In California, Solazyme (SZYM) said that it is now focusing exclusively on food, nutrition and specialty ingredients, renaming the company TerraVia. Having elevated CEO and co-founder Jonathan Wolfson to the Executive Chairman post, the company says it is on the hunt for a food-business CEO, and has raised $28M from a group of foodie investors including Glenhill Capital, VMG Partners, PowerPlant Ventures, ARTIS Ventures, Simon Equities and several influential food industry CEOs. Leaving many observers feeling like Caitlyn Jenner’s golf buddies at Sherwood Country Club. Supportive but perhaps a little confused. The products, technology and market opportunities in industrial markets including fuels, industrial oils, and the oilfield/Encapso business will be spun-off. The company stated: “Moving forward, these initiatives will be grouped together as “Solazyme Industrials” and will not be part of TerraVia’s refined focus. Solazyme believes these businesses have tremendous opportunity to develop into large and profitable entities, while improving the lives of people and the planet. The Company will be pursuing strategic alternatives over the next 12-18 months to unlock the value created. Solazyme’s objective is to identify partners who have the operational capabilities needed to realize the potential of those businesses.” TerraVia’s portfolio of ingredients and products include: Specialty Food Ingredients, including the AlgaVia Whole Algae ingredients (lipid rich powder and protein) and AlgaWise Algae Oils (cooking and high stability oils). Consumer Food Products, including Thrive Culinary Algae Oil, Animal Nutrition Ingredients, a new area for the Company, and Specialty Personal Care Ingredients, including AlgaPur Oils. There are two ways to tell the tale. We’ll visit the dark side first, and then focus on the path forward for the newly-minted TerraVia. Let’s face facts. We have a CEO search rather than a new CEO, plus a re-branding of the company without the kind of signature deal that usually propels companies to venture into the risky area of re-branding. And, we have a jettisoning of two of the four legs of the corporate stool. The circumstances are screaming that the Monday afternoon’s Q4 earnings announcement will make it plain that Solazyme’s growth and growth prospects in certain sectors have stalled short of cash positive — just as the nutritional prospects have materially brightened. Clearly fuels are in that basket. We’ll have to see what the fate of Algenist is, and how the company will handle the pressing topic of securing orders for its commercial-scale plant in Brazil. On the industrials side, it would come as no surprise that there’s the exhaustion powered by $30-$40 oil and crashing rig counts that doomed Encapso and made Solazyme’s fuels unaffordable except in boutique quantities. On the nutrition side, a name-brand group of White Knights have come along, and have targeted the company to get a hold of its powerful technology and applications in the foodie space. For sure, the investors are buying in at considerable premium to the stock’s moving average. Very encouraging. If you’ve been on Neptune for the past decade or so, let me state for your benefit that the world could use help on nutrition, with a population set to increase some 4 billion this century. That’s 3.8 quadrillion calories per year, more than we consume right now. Assuming that the developing world, by the way, doesn’t increase its caloric intake. Think of that as 2 billion tons of the edible parts of a salmon, per year, additional. And that’s excluding any pets you might bring along. And excluding the food you plan to feed to the salmon. And the waste part of the fish, and the food that gets wasted through spoilage and so on. Did I mention that the global fish catch last year was 90 million tons, the whole she-bang? And, that we’re currently alarmed over fish depletion rates. And, that we’d like our calories to be healthier, please. Which means making the healthy calories better tasting, and you’ll appreciate the challenge thereof if you’ve ever tried to sell the idea of broccoli to a five-year old with an ice cream in her hand. For some time, Silicon Valley has been spewing our tech endeavors aimed at the nutrition problem — from ingredients (such as flavors and flavorings) all the way to food substitutes — and yield enhancing crop technologies and crop protection systems. Companies like Modern Meadow, Beyond Meat and Impossible Foods. Given the large valuations and epic venture rounds they’ve been racking up — it’s not surprising that some industrial biotech companies are either being acquired or changing their stripes as fats as they can, to join the rush. Evolva, for example, acquired Allylix, but not for its transformative jet fuel capabilities but for its yeast fermentation patent portfolio, more or less. Sapphire Energy re-aimed itself at the omega-3 and protein markets not long ago. Amyris maintains a fuel and industrials unit of considerable promise, but has been making its most headway in the health & beauty and flavorings world, of late. So, there are epic reasons for Solazyme, under the TerraVia brand, to go forward in the world of developing applications in food oils, and whole algal flour, and the like. And to those who’ve been around the food ingredient business — the winds of change are blowing and Solazyme’s technology is powerful enough to make it a major player. But the competitive advantage will not be limited to its algae-based technology. There’s a considerable customer list now built up in nutrition — some of which are newly disclosed this week, including Hormel, Utz, Enjoy Life, So Delicious, Soylent and Follow Your Heart. And over in speciality personal care ingredients, there are “major customers” not yet disclosed, alongside the multi-year relationship with Unilever. And, TerraVia has gone through many of the hardships of scale-up in its commercial-scale facility in Brazil. The company has substantially de-risked itself. And achieved a “sector focus” with these announcements that many in the financial community have been calling for. The major task going forward is to demonstrate that these customer relationships will translate into large, multi-year commercial orders at profitable margins — that we have yet to see and analysts will be scouring the quarterly report issued Monday for the signals that orders are scaling commensurate with the opportunity. “By unlocking the power of algae, the mother of all plants and earth’s original superfood, we are bringing much-needed innovation in food and nutrition,” said outgoing CEO Jonathan Wolfson. “Our new generation of breakthrough ingredients and foods delivers on nutrition, flavor and texture all with an unparalleled sustainability profile, and these products are already beginning to penetrate a market that is demanding healthier alternatives. Over more than 13 years we have invested in developing a unique understanding and expertise around algae. Today the pieces are in place for the Company to fulfill its mission and create substantial value for customers and shareholders.” “There are opportunities for our algae-based ingredients across every aisle of the grocery store, driven by consumer demand for clean labels and an increasing focus on plant-based foods with great taste,” said SVP and chief foodie Mark Brooks. “We are enhancing a new generation of foods that deliver better flavor and nutrition, including healthier fats and enhanced protein, fiber and micronutrients. In addition to products incorporating our ingredients on store shelves today, we are currently in active development projects with major CPG companies for new products such as salad dressings and gluten-free bakery products that are healthier and offer the taste and texture that consumers demand.” “We are moving forward with a strong business foundation and clear vision,” said CFO Tyler Painter, Chief Financial and Operating Officer. “We have invested significant time and capital in the development of our innovation platform and large-scale manufacturing capability. We enjoy long-standing commitments from partners, led by Bunge and Unilever, who have helped bring our vision to life. Importantly, we have also learned significant lessons in scale-up and commercialization, helping to de-risk the inherent challenges in bringing disruptive products to market. These strengths combined with our refined focus, a proven suite of products and the expanded market knowledge we gain with our new investors and board member, position us well to execute on our opportunities in food, nutrition and specialty ingredients.” The need to focus resources, we get it. The need to raise capital, we get it. The need to focus on what has momentum, we get that too. Technology takes us in strange directions, as any foodie might know. Percy Spencer invented the microwave in 1945 by complete accident, after noticing that the chocolate in his pants melted when he passed by a magnetron. Took 20 years to perfect it, but look at the microwave now. Jim Lane is editor and publisher of Biofuels Digest where this article was originally published. Biofuels Digest is the most widely read Biofuels daily read by 14,000+ organizations. Subscribe here.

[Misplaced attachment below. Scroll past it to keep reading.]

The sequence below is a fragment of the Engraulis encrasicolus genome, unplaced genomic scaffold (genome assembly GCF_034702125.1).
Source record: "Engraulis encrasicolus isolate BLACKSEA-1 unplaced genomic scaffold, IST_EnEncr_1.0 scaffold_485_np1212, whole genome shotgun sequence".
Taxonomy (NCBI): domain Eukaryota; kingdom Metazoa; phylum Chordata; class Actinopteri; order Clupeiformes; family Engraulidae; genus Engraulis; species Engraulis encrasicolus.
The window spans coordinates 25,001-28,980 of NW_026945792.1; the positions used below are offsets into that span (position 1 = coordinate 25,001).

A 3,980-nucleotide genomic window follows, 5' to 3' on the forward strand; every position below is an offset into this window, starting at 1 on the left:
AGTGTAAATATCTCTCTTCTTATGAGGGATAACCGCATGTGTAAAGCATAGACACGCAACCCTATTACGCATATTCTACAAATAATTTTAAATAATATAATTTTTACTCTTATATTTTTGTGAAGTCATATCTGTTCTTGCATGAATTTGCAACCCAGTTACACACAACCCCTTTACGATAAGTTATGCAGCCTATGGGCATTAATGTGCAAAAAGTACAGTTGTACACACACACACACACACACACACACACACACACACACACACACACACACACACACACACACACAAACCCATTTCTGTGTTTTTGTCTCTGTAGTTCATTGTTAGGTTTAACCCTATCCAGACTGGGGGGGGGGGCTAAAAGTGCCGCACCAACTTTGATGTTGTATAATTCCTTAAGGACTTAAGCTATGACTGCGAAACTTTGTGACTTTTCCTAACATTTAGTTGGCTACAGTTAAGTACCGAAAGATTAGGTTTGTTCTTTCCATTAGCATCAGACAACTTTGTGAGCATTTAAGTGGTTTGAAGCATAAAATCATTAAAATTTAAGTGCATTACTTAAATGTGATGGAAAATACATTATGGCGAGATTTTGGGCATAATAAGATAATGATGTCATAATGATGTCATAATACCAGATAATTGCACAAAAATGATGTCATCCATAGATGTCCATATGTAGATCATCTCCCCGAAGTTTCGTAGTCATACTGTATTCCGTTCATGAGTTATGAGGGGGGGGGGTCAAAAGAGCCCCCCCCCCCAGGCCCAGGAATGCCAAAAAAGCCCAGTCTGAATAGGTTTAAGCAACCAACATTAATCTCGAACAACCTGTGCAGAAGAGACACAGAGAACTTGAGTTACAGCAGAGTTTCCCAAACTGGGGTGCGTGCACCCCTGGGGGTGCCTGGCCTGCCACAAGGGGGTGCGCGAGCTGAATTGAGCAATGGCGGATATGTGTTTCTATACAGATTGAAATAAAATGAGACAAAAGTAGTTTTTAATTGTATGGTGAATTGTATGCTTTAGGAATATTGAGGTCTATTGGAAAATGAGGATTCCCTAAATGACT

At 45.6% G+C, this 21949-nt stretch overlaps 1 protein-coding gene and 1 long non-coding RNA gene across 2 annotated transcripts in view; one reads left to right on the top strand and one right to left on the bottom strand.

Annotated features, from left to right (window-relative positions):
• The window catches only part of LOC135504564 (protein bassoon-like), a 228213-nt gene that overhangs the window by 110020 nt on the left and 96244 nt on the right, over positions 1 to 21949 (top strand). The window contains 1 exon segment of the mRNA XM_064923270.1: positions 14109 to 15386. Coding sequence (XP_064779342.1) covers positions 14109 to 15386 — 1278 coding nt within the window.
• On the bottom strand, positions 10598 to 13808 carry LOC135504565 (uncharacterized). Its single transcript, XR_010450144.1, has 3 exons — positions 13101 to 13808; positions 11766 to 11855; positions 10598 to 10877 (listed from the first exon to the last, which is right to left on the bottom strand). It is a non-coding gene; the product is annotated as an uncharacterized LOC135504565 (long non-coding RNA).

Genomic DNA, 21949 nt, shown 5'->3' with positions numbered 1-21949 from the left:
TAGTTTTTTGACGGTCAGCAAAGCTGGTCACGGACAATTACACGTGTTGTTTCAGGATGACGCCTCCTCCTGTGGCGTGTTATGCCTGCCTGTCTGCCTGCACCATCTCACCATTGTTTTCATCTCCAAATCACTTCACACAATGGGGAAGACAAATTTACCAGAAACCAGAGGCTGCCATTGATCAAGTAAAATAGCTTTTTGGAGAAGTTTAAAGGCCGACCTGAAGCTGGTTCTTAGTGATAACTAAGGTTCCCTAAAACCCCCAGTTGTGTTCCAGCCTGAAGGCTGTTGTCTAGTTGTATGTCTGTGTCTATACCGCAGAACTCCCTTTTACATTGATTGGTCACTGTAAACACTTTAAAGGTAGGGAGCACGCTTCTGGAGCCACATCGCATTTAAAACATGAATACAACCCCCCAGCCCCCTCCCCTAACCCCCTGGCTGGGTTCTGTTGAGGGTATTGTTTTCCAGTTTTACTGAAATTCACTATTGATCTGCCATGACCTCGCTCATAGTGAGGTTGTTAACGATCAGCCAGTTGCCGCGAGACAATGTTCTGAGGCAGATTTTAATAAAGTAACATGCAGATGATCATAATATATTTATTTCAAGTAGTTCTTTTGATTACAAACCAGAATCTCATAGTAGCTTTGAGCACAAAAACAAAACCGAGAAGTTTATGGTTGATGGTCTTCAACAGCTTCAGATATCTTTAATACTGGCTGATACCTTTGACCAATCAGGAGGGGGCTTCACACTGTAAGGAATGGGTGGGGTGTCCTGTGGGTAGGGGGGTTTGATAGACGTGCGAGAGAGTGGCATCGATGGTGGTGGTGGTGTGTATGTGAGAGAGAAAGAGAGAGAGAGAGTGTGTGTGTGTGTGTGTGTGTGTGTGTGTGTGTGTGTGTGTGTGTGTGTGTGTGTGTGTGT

Zahabi H.,Queen Mary, University of London |
Bennett M.,ARTIS |
Busfield J.J.C.,Queen Mary, University of London |
Carpi F.,Queen Mary, University of London
Constitutive Models for Rubber IX - Proceedings of the 9th European Conference on Constitutive Models for Rubbers, ECCMR | Year: 2015
Dielectric elastomers are a variety of electroactive polymers, which are actuation materials that change size and shape in response to an electrical stimulation. Dielectric elastomer actuators offer high strains, high energy output, lightweight, silent operation and low cost. They are being studied for many applications such as artificial muscles, robotic systems and haptic displays. This paper introduces the ongoing research at Queen Mary University of London on a novel approach to create a colour changing device using dielectric elastomer actuators. The idea relies on a DEA membrane with different colour spots covered by a mask with holes. With DEA in action, the colour spots move and due to the presence of the mask the colour displayed can change. © 2015 Taylor and Francis Group.